In her paper, "Political Deliberation and E-Participation in Policy-Making," Rebecca J. Romsdahl proposes that the internet has now become a valuable medium for information dissemination and long distance communication; it is also gaining attention as a potential tool for political deliberation. Public participation has been a long-standing tradition in American democracy but most scholars today believe it needs a revival. Some of these scholars believe that e-participation in policy-making could help revitalize political discussion between citizens and government and promote greater participation by disenfranchised groups. Whether this would lead to greater opportunities for true deliberation on political issues and not just add to the prolific exchange of conversation on the internet, however, is a more difficult question. Romsdahl argues that despite the internet's ability to reduce the transaction costs of participation, true deliberation will be more difficult to develop. The internet poses great challenges for the essential components of deliberation, such as ensuring access for all interested individuals, fair and equal involvement for all participants, development of interpersonal trust, and the ability to produce effective dialogue on complex, value-laden issues.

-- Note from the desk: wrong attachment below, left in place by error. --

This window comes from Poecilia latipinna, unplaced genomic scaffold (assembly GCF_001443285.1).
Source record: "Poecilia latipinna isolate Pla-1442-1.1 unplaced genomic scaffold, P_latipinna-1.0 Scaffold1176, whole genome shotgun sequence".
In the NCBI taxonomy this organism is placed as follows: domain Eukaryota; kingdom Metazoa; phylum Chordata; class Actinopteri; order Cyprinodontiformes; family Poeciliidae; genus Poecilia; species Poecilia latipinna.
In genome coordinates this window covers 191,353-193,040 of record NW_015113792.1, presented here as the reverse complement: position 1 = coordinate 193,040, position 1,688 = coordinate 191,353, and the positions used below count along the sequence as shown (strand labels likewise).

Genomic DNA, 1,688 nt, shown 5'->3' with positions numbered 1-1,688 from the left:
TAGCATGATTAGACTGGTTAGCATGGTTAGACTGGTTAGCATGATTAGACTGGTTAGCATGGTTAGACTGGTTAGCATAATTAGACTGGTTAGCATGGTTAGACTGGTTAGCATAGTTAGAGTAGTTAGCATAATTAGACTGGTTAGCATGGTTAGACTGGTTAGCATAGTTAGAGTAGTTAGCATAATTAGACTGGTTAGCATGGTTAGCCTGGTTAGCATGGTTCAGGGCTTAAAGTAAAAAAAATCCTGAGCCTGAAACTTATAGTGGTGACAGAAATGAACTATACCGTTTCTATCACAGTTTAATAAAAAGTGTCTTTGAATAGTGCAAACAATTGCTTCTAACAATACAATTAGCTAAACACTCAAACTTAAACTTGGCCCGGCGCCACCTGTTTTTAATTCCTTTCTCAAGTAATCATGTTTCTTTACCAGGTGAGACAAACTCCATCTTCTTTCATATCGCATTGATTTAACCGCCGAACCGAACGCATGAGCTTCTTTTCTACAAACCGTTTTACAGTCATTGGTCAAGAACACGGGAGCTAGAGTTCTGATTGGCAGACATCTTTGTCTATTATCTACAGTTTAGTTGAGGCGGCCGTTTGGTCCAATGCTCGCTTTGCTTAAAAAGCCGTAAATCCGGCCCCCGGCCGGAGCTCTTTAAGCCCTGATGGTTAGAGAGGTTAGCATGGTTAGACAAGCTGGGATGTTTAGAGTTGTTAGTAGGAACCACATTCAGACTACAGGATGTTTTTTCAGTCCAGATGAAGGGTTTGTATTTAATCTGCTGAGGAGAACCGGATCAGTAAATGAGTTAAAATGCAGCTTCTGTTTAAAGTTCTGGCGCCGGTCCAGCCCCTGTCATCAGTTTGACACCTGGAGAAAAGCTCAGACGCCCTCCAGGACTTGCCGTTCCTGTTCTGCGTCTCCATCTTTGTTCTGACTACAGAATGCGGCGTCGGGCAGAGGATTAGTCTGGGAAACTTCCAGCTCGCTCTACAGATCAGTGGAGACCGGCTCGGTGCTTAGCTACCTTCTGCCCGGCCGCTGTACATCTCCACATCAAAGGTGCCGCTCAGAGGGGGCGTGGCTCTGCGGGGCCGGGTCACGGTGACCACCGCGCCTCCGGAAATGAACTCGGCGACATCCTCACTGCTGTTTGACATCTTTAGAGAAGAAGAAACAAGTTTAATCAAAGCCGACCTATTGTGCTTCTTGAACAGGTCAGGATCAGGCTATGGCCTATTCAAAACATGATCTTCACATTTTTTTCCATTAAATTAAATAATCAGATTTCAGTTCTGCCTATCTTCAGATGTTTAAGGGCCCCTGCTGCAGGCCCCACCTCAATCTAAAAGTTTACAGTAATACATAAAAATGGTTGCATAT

Romsdahl, Rebecca J.
"Political Deliberation and E-Participation in Policy-Making."
CLCWeb: Comparative Literature and Culture
This text has been double-blind peer reviewed by 2+1 experts in the field.
The above text, published by Purdue University Press ©Purdue University, has been downloaded 868 times as of 01/12/16. Note: the download counts of the journal's material are since Issue 9.1 (March 2007), since the journal's format in pdf (instead of in html 1999-2007).
CLCWeb: Comparative Literature and Culture is published by Purdue University Press ©Purdue University in open access. Please support the journal: Click here for more information and to make your donation online.